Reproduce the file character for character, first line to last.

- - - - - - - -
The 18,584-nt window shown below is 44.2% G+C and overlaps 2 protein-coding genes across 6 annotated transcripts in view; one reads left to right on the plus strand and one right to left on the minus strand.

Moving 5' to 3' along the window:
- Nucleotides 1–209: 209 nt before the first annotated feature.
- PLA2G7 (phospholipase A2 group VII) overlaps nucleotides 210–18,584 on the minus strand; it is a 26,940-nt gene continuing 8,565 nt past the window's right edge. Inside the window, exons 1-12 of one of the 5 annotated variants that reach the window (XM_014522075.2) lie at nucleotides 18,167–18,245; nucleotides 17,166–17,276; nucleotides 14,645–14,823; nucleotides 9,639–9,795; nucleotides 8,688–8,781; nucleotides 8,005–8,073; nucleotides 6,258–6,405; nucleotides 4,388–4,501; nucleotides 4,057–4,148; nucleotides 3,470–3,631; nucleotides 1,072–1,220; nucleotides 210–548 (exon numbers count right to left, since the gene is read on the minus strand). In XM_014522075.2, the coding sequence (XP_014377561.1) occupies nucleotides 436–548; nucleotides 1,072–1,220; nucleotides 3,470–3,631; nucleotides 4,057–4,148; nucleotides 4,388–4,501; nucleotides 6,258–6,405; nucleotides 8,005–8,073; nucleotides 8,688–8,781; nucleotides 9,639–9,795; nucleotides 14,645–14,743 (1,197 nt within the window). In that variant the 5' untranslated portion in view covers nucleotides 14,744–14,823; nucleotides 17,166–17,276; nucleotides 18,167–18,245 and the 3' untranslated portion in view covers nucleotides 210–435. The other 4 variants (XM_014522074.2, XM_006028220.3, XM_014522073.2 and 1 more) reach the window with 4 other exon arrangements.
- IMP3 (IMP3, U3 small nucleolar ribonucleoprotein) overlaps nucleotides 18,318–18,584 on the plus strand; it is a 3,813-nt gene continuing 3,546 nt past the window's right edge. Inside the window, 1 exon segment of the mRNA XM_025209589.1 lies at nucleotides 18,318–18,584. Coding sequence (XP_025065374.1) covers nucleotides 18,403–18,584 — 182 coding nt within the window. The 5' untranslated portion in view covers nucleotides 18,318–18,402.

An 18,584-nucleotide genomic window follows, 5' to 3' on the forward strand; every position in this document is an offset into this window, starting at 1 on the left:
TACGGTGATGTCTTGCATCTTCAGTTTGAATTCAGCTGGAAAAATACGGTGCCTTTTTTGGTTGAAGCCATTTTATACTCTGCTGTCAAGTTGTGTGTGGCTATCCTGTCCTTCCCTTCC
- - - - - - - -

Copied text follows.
The 18,584-nt window shown below is 44.2% G+C and overlaps 2 protein-coding genes across 6 annotated transcripts in view; one reads left to right on the plus strand and one right to left on the minus strand.

Moving 5' to 3' along the window:
- Nucleotides 1–209: 209 nt before the first annotated feature.
- PLA2G7 (phospholipase A2 group VII) overlaps nucleotides 210–18,584 on the minus strand; it is a 26,940-nt gene continuing 8,565 nt past the window's right edge. Inside the window, exons 1-12 of one of the 5 annotated variants that reach the window (XM_014522075.2) lie at nucleotides 18,167–18,245; nucleotides 17,166–17,276; nucleotides 14,645–14,823; nucleotides 9,639–9,795; nucleotides 8,688–8,781; nucleotides 8,005–8,073; nucleotides 6,258–6,405; nucleotides 4,388–4,501; nucleotides 4,057–4,148; nucleotides 3,470–3,631; nucleotides 1,072–1,220; nucleotides 210–548 (exon numbers count right to left, since the gene is read on the minus strand). In XM_014522075.2, the coding sequence (XP_014377561.1) occupies nucleotides 436–548; nucleotides 1,072–1,220; nucleotides 3,470–3,631; nucleotides 4,057–4,148; nucleotides 4,388–4,501; nucleotides 6,258–6,405; nucleotides 8,005–8,073; nucleotides 8,688–8,781; nucleotides 9,639–9,795; nucleotides 14,645–14,743 (1,197 nt within the window). In that variant the 5' untranslated portion in view covers nucleotides 14,744–14,823; nucleotides 17,166–17,276; nucleotides 18,167–18,245 and the 3' untranslated portion in view covers nucleotides 210–435. The other 4 variants (XM_014522074.2, XM_006028220.3, XM_014522073.2 and 1 more) reach the window with 4 other exon arrangements.
- IMP3 (IMP3, U3 small nucleolar ribonucleoprotein) overlaps nucleotides 18,318–18,584 on the plus strand; it is a 3,813-nt gene continuing 3,546 nt past the window's right edge. Inside the window, 1 exon segment of the mRNA XM_025209589.1 lies at nucleotides 18,318–18,584. Coding sequence (XP_025065374.1) covers nucleotides 18,403–18,584 — 182 coding nt within the window. The 5' untranslated portion in view covers nucleotides 18,318–18,402.

An 18,584-nucleotide genomic window follows, 5' to 3' on the forward strand; every position in this document is an offset into this window, starting at 1 on the left:
TACGGTGATGTCTTGCATCTTCAGTTTGAATTCAGCTGGAAAAATACGGTGCCTTTTTTGGTTGAAGCCATTTTATACTCTGCTGTCAAGTTGTGTGTGGCTATCCTGTCCTTCCCTTCC